The 3rd debate: Bayonets, horses, and boats

Last night was the last presidential debate of 2012. Here’s the full transcript, and the full video,

Who won?

Heritage Experts Analyze Final Presidential Debate, and they discuss

  • Cutting the Defense Budget
  • The Navy and Number of Ships Needed
  • Defense Readiness Is Key to America’s Role in the World
  • Jobs on the Home Front
  • Federal Pay for Education Employees Won’t Create Jobs
  • The U.S. Place in the World

My two cents:

  • Obama doesn’t understand the difference between Chapter 11 bankruptcy and total liquidation; Romney does.
  • Romney is the one who’s aware of opportunities in Latin America,
    Number two, we’re going to increase our trade. Trade grows about 12 percent year. It doubles about every — every five or so years. We can do better than that, particularly in Latin America. The opportunities for us in Latin America we have just not taken advantage of fully. As a matter of fact, Latin America’s economy is almost as big as the economy of China. We’re all focused on China. Latin America is a huge opportunity for us — time zone, language opportunities.

    Obama let that one fly right by, as his administration blissfully ignores our hemisphere.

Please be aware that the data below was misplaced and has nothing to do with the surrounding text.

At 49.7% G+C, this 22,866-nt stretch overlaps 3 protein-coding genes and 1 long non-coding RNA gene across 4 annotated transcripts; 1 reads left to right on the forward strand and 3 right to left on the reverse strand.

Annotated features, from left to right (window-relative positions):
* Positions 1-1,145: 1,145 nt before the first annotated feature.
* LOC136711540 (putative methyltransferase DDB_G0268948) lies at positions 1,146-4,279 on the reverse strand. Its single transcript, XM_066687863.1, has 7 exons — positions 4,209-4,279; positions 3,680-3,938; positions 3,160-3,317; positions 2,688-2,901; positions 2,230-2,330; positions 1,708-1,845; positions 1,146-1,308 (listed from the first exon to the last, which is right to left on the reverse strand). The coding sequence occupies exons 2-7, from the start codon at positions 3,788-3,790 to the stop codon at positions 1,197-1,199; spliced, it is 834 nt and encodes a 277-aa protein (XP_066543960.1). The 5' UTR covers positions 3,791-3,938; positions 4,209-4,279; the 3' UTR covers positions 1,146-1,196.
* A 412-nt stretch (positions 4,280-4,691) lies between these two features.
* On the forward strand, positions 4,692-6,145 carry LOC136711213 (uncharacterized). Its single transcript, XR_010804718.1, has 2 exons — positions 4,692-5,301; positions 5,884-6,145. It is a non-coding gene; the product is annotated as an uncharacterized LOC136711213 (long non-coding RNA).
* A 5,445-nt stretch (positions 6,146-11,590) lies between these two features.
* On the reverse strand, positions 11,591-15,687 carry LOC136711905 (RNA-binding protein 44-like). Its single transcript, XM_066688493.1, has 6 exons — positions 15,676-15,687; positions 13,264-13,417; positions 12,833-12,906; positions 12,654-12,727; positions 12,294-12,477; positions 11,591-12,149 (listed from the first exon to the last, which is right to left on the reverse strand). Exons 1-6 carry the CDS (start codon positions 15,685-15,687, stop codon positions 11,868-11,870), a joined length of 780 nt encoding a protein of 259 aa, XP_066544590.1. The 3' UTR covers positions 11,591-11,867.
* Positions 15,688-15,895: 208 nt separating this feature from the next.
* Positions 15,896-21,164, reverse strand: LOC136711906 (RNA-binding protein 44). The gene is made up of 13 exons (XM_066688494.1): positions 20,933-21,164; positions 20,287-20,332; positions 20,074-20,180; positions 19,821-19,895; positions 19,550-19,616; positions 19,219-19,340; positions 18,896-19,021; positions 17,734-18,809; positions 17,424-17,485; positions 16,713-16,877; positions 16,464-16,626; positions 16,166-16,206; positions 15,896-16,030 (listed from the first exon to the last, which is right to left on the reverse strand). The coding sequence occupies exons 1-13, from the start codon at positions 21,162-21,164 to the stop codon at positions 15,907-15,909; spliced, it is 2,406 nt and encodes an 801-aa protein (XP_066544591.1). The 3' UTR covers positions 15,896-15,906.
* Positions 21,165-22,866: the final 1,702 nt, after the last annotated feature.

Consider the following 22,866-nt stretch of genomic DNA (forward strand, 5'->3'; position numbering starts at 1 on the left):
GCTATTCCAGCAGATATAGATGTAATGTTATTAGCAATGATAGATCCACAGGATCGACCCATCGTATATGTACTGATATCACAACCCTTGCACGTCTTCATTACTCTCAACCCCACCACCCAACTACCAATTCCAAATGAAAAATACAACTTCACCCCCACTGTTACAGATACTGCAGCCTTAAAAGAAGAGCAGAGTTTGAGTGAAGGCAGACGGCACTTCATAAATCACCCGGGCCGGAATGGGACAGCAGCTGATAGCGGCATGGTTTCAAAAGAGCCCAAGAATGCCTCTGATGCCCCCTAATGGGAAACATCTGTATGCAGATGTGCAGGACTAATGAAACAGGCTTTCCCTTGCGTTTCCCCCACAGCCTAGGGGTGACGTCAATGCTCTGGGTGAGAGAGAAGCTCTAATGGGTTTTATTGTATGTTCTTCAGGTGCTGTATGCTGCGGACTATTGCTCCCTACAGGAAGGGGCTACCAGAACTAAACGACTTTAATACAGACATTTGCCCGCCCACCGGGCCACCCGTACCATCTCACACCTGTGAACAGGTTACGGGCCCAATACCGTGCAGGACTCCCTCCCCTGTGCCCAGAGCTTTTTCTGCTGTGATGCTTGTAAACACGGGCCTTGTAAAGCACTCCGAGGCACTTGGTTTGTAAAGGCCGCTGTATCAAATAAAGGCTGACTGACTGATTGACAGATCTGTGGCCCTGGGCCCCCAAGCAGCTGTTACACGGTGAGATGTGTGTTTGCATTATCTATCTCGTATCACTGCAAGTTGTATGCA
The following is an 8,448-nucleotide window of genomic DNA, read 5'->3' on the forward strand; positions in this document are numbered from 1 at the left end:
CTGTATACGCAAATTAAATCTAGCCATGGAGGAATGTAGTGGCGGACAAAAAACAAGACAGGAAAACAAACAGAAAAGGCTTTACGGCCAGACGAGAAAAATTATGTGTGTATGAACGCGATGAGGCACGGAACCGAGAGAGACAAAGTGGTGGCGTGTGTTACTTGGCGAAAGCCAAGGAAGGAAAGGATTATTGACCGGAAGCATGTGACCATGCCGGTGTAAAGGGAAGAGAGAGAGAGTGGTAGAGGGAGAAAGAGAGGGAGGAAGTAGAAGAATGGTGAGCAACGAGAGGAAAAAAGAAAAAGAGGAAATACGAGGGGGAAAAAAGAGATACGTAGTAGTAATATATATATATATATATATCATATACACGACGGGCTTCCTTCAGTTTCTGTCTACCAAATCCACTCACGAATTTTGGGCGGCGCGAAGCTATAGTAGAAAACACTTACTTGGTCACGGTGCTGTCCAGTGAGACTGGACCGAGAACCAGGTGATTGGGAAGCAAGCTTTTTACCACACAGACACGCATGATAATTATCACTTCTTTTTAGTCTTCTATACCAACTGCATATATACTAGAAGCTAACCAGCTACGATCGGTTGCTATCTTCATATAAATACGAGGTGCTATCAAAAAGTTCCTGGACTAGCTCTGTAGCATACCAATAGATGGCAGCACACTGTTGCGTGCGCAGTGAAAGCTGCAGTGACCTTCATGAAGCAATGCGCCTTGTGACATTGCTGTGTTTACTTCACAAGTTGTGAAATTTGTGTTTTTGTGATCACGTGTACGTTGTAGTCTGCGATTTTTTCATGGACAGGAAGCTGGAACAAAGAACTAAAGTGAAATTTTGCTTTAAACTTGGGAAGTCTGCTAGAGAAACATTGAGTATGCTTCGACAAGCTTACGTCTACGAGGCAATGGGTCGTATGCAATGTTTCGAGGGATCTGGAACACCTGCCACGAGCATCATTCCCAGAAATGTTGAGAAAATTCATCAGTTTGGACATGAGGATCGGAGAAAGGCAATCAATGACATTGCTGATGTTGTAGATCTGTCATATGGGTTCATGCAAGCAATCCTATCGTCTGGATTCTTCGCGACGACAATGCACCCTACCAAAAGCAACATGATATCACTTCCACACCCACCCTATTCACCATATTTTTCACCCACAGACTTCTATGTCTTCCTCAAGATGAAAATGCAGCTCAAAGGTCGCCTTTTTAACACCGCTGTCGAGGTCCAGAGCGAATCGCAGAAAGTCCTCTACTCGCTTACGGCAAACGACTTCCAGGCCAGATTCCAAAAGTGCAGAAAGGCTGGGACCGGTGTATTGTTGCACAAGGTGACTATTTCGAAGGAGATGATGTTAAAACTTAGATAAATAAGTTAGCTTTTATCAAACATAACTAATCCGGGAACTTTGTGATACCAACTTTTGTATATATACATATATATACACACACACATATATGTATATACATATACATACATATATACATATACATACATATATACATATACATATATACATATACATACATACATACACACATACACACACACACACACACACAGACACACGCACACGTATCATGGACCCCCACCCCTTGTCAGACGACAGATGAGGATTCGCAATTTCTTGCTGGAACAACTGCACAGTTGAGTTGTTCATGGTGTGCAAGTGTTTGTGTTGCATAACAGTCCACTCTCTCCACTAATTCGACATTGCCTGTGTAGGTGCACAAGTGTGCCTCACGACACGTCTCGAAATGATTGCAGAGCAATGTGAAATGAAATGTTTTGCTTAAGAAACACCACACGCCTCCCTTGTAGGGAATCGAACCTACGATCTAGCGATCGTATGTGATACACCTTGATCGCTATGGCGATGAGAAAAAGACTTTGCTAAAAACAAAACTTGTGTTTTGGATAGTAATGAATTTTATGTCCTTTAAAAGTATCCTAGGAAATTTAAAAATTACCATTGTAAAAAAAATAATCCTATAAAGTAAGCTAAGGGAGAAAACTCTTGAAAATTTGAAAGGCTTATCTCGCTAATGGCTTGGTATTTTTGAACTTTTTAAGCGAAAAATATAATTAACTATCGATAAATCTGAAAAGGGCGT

• No one brought up the European Union (Greece, yes).
  • Iran’s hyperinflation situation was not mentioned; it may, however, prove to be a critical factor on the regime’s viability. Iran was the country most mentioned during the debate.
  • Obama demanded sequestration as part of the budget deal. Oh yeah.
  • Obama came across as “snarky, condescending, peevish, & small.”

Obama landed a punch on himself,Which brings us to the title of this post, Bayonets, horses, and boats. First, the boats:

Contrary to the president’s assertion, the creation of aircraft carriers and submarines did not mean that we needed fewer ships. Quite the contrary. Aircraft carriers need just as many if not more supporting vessels than the obsolete battleships that no are no longer under commission. So do subs. The decline in naval strength compromises America’s ability to project power abroad. That is particularly true in places like the Persian Gulf, where President Obama is trying to sound as tough with Iran as Romney.

Even more foolish is the president’s attempt to portray contemporary naval vessels with cavalry horses. That says more about his own lack of understanding of the military than Romney’s. It also may cost him some votes in a state that he still hopes to win: Virginia, home of the largest U.S. Naval base in the country and hotbed of support for a stronger military.

Submarines are boats, not ships,

Today, though only DSRV’s and ROV’s require a support vessel for operations, independent submarines are still referred to as boats not only due to the historical term, but the fact that they still require support from a Submarine Tender while in homeport for repairs and maintenance the crew cannot perform.


And, finally, the bayonets,

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